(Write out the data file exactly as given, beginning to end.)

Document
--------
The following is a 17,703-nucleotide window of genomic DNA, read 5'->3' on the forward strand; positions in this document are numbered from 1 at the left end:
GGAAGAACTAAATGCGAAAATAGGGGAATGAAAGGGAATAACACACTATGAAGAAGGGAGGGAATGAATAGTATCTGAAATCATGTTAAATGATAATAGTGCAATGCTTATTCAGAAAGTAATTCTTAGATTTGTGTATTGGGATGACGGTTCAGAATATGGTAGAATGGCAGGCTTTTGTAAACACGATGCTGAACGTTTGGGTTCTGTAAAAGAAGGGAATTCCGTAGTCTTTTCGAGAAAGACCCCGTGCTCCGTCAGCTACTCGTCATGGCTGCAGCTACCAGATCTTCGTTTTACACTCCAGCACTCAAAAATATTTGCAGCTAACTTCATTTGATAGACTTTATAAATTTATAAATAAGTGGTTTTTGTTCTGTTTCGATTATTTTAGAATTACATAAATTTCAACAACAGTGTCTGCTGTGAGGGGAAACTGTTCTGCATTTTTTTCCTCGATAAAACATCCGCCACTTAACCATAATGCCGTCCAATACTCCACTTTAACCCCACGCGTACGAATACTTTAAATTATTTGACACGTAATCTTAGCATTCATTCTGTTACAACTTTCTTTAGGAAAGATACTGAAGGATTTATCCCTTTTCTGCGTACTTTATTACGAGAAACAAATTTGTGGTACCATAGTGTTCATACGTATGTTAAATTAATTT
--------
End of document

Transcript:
The following is a 17,703-nucleotide window of genomic DNA, read 5'->3' on the forward strand; positions in this document are numbered from 1 at the left end:
GGAAGAACTAAATGCGAAAATAGGGGAATGAAAGGGAATAACACACTATGAAGAAGGGAGGGAATGAATAGTATCTGAAATCATGTTAAATGATAATAGTGCAATGCTTATTCAGAAAGTAATTCTTAGATTTGTGTATTGGGATGACGGTTCAGAATATGGTAGAATGGCAGGCTTTTGTAAACACGATGCTGAACGTTTGGGTTCTGTAAAAGAAGGGAATTCCGTAGTCTTTTCGAGAAAGACCCCGTGCTCCGTCAGCTACTCGTCATGGCTGCAGCTACCAGATCTTCGTTTTACACTCCAGCACTCAAAAATATTTGCAGCTAACTTCATTTGATAGACTTTATAAATTTATAAATAAGTGGTTTTTGTTCTGTTTCGATTATTTTAGAATTACATAAATTTCAACAACAGTGTCTGCTGTGAGGGGAAACTGTTCTGCATTTTTTTCCTCGATAAAACATCCGCCACTTAACCATAATGCCGTCCAATACTCCACTTTAACCCCACGCGTACGAATACTTTAAATTATTTGACACGTAATCTTAGCATTCATTCTGTTACAACTTTCTTTAGGAAAGATACTGAAGGATTTATCCCTTTTCTGCGTACTTTATTACGAGAAACAAATTTGTGGTACCATAGTGTTCATACGTATGTTAAATTAATTT